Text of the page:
There are four plastics that are especially problematic. These are cellulose acetate, cellulose nitrate, polyvinyl chloride and polyurethane. Objects made of these materials should be identified and managed separately, according to their special needs….The onset of degradation is unpredictable and rapid. It can manifest itself in an advanced state apparently almost overnight. It is irreversible and in most cases, once started, unstoppable. The best that can be achieved is to slow down the process.

Degradation products from objects can contaminate other objects in the vicinity. Collections should be checked regularly, ideally at least once a year, and any object showing signs of degradation should be separated from the rest of the collection…If degradation has begun you cannot reverse it or stop it. If however you move it into storage as outlined below you will slow down its progress.

The following signs of deterioration are associated with the materials listed…Crumbling: Gutta percha Polyurethane foam. Deterioration: Oxidation causes discolouration and loss of strength. The result can be catastrophic loss of structure leading to collapse.

Storage guidelines: Temperature 20 degrees centigrade RH at the low end of 20 – 30%. Ideally oxygen free, using products such as oxygen scavengers. Store with future display requirements in mind.


  1. Hi Nicole, Thanks for this information, I was given two 60’s turbans and one had all this crumbly, grainy stuff in it and I wondered about it, now I know what it was.I threw it away because it was so messy, but was sorry to do so as it was bright red and the nicest of the two. Regards, Angela

  2. I read the article and thank you very much for the information and the research you did that has assisted we vintagers. I have encountered it in bras mostly. Fabrics that have the foam backing is another loss as you mentioned. Unless you have encountered it you probably never heard of it.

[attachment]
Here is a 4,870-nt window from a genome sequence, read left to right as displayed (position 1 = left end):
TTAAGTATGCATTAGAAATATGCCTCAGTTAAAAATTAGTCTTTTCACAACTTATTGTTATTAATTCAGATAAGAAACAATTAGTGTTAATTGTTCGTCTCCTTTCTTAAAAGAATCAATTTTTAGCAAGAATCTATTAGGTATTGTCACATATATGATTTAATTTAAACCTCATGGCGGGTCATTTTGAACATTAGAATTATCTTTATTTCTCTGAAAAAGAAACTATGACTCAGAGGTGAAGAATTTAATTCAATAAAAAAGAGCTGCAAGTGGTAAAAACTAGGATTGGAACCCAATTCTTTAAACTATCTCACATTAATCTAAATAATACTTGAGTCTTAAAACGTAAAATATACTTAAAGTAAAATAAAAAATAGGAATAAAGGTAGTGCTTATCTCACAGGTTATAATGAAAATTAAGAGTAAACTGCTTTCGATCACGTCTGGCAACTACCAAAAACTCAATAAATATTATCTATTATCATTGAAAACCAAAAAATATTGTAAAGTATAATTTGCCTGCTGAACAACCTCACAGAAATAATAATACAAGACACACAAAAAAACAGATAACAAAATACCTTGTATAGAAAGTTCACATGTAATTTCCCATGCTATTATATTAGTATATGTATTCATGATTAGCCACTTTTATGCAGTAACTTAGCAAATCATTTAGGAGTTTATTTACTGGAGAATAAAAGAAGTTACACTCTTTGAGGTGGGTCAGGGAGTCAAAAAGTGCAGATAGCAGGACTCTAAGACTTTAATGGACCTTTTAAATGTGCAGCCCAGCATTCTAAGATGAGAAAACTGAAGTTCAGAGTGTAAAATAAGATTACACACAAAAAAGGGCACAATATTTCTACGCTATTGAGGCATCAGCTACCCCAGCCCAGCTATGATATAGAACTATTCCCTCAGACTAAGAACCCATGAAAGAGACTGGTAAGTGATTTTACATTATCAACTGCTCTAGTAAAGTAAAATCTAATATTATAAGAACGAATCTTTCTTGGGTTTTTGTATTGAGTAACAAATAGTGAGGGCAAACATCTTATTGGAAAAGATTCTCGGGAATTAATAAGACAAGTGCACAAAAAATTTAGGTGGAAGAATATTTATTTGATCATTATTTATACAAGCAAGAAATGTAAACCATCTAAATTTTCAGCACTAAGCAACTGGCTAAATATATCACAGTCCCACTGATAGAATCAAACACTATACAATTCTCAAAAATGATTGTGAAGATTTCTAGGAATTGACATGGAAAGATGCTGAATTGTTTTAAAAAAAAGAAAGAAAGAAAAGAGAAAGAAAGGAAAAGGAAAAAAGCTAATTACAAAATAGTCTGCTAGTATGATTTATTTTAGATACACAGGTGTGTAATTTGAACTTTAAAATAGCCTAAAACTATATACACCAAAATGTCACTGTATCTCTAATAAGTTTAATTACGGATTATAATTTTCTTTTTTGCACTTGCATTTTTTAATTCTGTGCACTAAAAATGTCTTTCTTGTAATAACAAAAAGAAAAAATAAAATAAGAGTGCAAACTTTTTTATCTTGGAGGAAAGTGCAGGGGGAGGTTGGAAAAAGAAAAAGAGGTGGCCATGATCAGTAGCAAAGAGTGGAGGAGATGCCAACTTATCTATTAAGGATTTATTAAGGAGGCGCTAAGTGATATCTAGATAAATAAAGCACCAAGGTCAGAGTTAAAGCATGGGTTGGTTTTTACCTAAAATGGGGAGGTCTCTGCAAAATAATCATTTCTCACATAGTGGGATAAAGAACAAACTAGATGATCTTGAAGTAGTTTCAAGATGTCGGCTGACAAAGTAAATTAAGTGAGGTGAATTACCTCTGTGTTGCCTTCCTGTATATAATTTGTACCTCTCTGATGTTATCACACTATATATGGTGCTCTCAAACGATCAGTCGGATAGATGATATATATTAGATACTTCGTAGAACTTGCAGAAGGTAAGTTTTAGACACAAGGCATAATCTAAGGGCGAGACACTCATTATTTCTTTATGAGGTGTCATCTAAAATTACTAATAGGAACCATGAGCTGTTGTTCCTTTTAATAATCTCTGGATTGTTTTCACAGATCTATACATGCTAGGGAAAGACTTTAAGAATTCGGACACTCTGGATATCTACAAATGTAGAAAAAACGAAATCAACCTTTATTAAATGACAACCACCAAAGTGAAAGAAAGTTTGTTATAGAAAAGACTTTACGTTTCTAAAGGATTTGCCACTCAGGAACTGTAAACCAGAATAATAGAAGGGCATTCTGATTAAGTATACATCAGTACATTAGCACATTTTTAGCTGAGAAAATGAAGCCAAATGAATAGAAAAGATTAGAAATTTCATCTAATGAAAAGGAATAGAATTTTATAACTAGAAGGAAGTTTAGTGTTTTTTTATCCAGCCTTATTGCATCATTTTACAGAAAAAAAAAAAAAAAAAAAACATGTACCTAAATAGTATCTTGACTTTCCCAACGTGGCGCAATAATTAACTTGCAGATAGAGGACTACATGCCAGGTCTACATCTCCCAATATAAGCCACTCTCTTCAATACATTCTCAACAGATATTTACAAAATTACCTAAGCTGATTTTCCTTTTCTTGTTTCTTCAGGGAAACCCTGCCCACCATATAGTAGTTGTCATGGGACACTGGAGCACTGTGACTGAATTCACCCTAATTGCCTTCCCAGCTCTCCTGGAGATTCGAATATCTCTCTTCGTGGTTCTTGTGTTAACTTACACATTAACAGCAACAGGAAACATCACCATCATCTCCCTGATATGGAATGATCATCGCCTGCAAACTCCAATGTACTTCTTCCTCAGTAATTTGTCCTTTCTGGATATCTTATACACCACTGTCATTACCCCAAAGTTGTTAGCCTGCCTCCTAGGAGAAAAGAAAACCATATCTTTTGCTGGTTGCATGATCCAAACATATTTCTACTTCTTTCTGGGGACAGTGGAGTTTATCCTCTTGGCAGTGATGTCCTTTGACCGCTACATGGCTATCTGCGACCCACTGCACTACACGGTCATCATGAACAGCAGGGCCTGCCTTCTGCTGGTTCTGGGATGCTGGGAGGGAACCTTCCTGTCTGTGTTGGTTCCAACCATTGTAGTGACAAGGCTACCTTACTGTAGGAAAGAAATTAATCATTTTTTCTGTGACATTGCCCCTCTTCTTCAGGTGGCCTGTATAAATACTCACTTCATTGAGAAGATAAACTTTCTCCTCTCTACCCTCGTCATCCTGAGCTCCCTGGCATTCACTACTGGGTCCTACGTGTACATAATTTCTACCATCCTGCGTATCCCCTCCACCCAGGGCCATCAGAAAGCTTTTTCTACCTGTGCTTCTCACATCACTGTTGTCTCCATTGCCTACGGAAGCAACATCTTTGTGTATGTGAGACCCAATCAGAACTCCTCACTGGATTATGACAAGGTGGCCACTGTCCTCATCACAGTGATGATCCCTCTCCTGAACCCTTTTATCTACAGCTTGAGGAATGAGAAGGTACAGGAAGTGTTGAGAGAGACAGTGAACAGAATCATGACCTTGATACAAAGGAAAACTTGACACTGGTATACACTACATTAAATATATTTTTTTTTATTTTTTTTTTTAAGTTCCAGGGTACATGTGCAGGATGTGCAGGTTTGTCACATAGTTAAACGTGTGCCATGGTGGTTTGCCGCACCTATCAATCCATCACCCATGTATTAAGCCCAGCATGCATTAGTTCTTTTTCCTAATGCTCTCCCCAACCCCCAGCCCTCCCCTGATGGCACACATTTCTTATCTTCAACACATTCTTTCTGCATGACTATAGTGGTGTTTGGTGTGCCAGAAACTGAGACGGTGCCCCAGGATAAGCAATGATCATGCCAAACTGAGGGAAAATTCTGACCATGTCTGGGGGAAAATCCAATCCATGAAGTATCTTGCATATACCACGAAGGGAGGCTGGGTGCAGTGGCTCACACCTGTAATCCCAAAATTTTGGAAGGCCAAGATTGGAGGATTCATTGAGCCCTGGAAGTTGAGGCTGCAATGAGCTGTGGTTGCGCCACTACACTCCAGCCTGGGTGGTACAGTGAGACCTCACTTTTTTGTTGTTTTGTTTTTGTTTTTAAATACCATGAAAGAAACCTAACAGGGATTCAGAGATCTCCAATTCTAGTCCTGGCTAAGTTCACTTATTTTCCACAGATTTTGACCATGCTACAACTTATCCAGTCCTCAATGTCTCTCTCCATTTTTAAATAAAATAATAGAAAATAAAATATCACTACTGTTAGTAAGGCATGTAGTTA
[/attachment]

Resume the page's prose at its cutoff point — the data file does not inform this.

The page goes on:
3. I have a hostess gown with gold embroidery and a purple sash. When I handled the dress I noticed a gritty feel on the sash and a black soot – like dust coming out of the sash. Could this be “devil dust”?

  4. Hi Gloria, thanks for your comment. It sounds like it could be. Have you tried cleaning it? If the residue is still there after a clean, perhaps open the sash and remove the lining. Perhaps replace it with another material. It sounds like a lovely gown, and if it’s only in the sash, that’s something you can work around. Good luck!

  5. I have a question about how this “Devil Dust” starts. Is it from being contaminated by another article of clothing that has this problem or is it due to age, and /or storage environments? Cleanliness? I have a bad problem with what I believe is this dust. It’s ruining my entire closet of clothes that I got from my grandmother when she passed away 2 yrs ago.. She had good taste and expensive taste as well. My 2 favorites are the wool coats that are long (to the mid calf of leg) they have it 1 badly the other just began. I’m crushed to the core. I cannot replace them as they are expensive and I’m on a fixed income (Social Security) they are basically the same looking as what u may find in stores today its just affordability and there’s other items that all together bring me to tears of loosing her now these. Ease if u have any other suggestions on ridding my closet of this before I have to go around in the style of in ” the Buff” not pretty nor practical.. please please help. Anything helps.